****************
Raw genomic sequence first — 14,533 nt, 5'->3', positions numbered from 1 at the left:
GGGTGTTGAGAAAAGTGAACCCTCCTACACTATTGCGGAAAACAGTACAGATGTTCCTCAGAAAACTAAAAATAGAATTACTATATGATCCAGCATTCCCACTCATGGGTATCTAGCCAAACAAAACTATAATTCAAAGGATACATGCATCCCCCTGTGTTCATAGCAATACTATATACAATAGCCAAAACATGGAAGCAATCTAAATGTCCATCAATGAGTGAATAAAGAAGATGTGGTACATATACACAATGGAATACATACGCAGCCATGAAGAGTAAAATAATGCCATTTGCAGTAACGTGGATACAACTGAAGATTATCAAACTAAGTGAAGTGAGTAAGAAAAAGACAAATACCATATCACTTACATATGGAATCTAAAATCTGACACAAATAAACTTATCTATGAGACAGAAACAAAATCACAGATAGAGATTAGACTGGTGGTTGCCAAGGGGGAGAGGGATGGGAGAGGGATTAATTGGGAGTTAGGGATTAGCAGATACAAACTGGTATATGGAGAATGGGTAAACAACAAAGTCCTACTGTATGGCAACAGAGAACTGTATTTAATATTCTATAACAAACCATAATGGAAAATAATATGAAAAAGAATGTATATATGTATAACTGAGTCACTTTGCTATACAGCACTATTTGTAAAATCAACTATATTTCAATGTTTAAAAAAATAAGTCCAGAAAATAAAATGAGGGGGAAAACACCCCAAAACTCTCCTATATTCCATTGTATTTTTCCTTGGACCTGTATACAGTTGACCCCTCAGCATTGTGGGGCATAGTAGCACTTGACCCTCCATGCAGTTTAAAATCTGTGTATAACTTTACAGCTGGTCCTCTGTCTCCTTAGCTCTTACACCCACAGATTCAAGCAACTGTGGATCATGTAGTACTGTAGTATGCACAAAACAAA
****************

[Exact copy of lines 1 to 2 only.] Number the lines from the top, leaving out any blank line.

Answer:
Raw genomic sequence first — 14,533 nt, 5'->3', positions numbered from 1 at the left:
GGGTGTTGAGAAAAGTGAACCCTCCTACACTATTGCGGAAAACAGTACAGATGTTCCTCAGAAAACTAAAAATAGAATTACTATATGATCCAGCATTCCCACTCATGGGTATCTAGCCAAACAAAACTATAATTCAAAGGATACATGCATCCCCCTGTGTTCATAGCAATACTATATACAATAGCCAAAACATGGAAGCAATCTAAATGTCCATCAATGAGTGAATAAAGAAGATGTGGTACATATACACAATGGAATACATACGCAGCCATGAAGAGTAAAATAATGCCATTTGCAGTAACGTGGATACAACTGAAGATTATCAAACTAAGTGAAGTGAGTAAGAAAAAGACAAATACCATATCACTTACATATGGAATCTAAAATCTGACACAAATAAACTTATCTATGAGACAGAAACAAAATCACAGATAGAGATTAGACTGGTGGTTGCCAAGGGGGAGAGGGATGGGAGAGGGATTAATTGGGAGTTAGGGATTAGCAGATACAAACTGGTATATGGAGAATGGGTAAACAACAAAGTCCTACTGTATGGCAACAGAGAACTGTATTTAATATTCTATAACAAACCATAATGGAAAATAATATGAAAAAGAATGTATATATGTATAACTGAGTCACTTTGCTATACAGCACTATTTGTAAAATCAACTATATTTCAATGTTTAAAAAAATAAGTCCAGAAAATAAAATGAGGGGGAAAACACCCCAAAACTCTCCTATATTCCATTGTATTTTTCCTTGGACCTGTATACAGTTGACCCCTCAGCATTGTGGGGCATAGTAGCACTTGACCCTCCATGCAGTTTAAAATCTGTGTATAACTTTACAGCTGGTCCTCTGTCTCCTTAGCTCTTACACCCACAGATTCAAGCAACTGTGGATCATGTAGTACTGTAGTATGCACAAAACAAA